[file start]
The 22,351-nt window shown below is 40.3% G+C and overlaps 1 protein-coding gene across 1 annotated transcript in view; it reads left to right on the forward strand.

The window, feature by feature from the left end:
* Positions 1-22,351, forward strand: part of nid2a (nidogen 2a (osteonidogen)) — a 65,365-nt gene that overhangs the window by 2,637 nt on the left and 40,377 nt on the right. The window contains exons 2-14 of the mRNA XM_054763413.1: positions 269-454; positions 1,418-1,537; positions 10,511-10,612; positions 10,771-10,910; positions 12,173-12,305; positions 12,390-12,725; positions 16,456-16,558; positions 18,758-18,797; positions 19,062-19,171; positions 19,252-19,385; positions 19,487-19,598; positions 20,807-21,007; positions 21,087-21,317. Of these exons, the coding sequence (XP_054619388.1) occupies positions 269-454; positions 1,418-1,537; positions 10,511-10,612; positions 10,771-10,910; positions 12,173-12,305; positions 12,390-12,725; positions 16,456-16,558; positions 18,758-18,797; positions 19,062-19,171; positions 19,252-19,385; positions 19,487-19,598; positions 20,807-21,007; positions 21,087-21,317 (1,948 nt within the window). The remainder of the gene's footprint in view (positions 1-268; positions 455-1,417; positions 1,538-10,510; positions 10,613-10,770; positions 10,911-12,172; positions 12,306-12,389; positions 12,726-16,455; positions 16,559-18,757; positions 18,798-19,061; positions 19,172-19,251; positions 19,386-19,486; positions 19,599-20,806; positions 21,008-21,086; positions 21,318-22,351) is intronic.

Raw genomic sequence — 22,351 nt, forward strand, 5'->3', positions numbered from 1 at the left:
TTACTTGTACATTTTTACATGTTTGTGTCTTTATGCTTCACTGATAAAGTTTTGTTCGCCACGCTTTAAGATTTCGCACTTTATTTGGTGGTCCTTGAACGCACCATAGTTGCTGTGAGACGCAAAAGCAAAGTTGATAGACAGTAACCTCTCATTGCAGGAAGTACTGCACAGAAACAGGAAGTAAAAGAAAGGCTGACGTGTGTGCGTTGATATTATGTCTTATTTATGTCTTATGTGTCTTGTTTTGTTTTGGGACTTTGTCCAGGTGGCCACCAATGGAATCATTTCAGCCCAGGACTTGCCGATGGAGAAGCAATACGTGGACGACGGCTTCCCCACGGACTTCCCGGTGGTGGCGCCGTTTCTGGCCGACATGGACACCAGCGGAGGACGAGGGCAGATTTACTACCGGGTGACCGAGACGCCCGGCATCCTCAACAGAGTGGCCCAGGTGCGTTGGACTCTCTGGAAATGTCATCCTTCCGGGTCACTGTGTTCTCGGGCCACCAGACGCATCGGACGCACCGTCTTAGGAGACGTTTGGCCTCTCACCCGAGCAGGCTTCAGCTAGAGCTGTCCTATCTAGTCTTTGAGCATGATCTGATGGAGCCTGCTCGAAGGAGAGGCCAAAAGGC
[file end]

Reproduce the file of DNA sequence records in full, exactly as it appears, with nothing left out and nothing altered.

The 22,351-nt window shown below is 40.3% G+C and overlaps 1 protein-coding gene across 1 annotated transcript in view; it reads left to right on the forward strand.

The window, feature by feature from the left end:
* Positions 1-22,351, forward strand: part of nid2a (nidogen 2a (osteonidogen)) — a 65,365-nt gene that overhangs the window by 2,637 nt on the left and 40,377 nt on the right. The window contains exons 2-14 of the mRNA XM_054763413.1: positions 269-454; positions 1,418-1,537; positions 10,511-10,612; positions 10,771-10,910; positions 12,173-12,305; positions 12,390-12,725; positions 16,456-16,558; positions 18,758-18,797; positions 19,062-19,171; positions 19,252-19,385; positions 19,487-19,598; positions 20,807-21,007; positions 21,087-21,317. Of these exons, the coding sequence (XP_054619388.1) occupies positions 269-454; positions 1,418-1,537; positions 10,511-10,612; positions 10,771-10,910; positions 12,173-12,305; positions 12,390-12,725; positions 16,456-16,558; positions 18,758-18,797; positions 19,062-19,171; positions 19,252-19,385; positions 19,487-19,598; positions 20,807-21,007; positions 21,087-21,317 (1,948 nt within the window). The remainder of the gene's footprint in view (positions 1-268; positions 455-1,417; positions 1,538-10,510; positions 10,613-10,770; positions 10,911-12,172; positions 12,306-12,389; positions 12,726-16,455; positions 16,559-18,757; positions 18,798-19,061; positions 19,172-19,251; positions 19,386-19,486; positions 19,599-20,806; positions 21,008-21,086; positions 21,318-22,351) is intronic.

Raw genomic sequence — 22,351 nt, forward strand, 5'->3', positions numbered from 1 at the left:
TTACTTGTACATTTTTACATGTTTGTGTCTTTATGCTTCACTGATAAAGTTTTGTTCGCCACGCTTTAAGATTTCGCACTTTATTTGGTGGTCCTTGAACGCACCATAGTTGCTGTGAGACGCAAAAGCAAAGTTGATAGACAGTAACCTCTCATTGCAGGAAGTACTGCACAGAAACAGGAAGTAAAAGAAAGGCTGACGTGTGTGCGTTGATATTATGTCTTATTTATGTCTTATGTGTCTTGTTTTGTTTTGGGACTTTGTCCAGGTGGCCACCAATGGAATCATTTCAGCCCAGGACTTGCCGATGGAGAAGCAATACGTGGACGACGGCTTCCCCACGGACTTCCCGGTGGTGGCGCCGTTTCTGGCCGACATGGACACCAGCGGAGGACGAGGGCAGATTTACTACCGGGTGACCGAGACGCCCGGCATCCTCAACAGAGTGGCCCAGGTGCGTTGGACTCTCTGGAAATGTCATCCTTCCGGGTCACTGTGTTCTCGGGCCACCAGACGCATCGGACGCACCGTCTTAGGAGACGTTTGGCCTCTCACCCGAGCAGGCTTCAGCTAGAGCTGTCCTATCTAGTCTTTGAGCATGATCTGATGGAGCCTGCTCGAAGGAGAGGCCAAAAGGC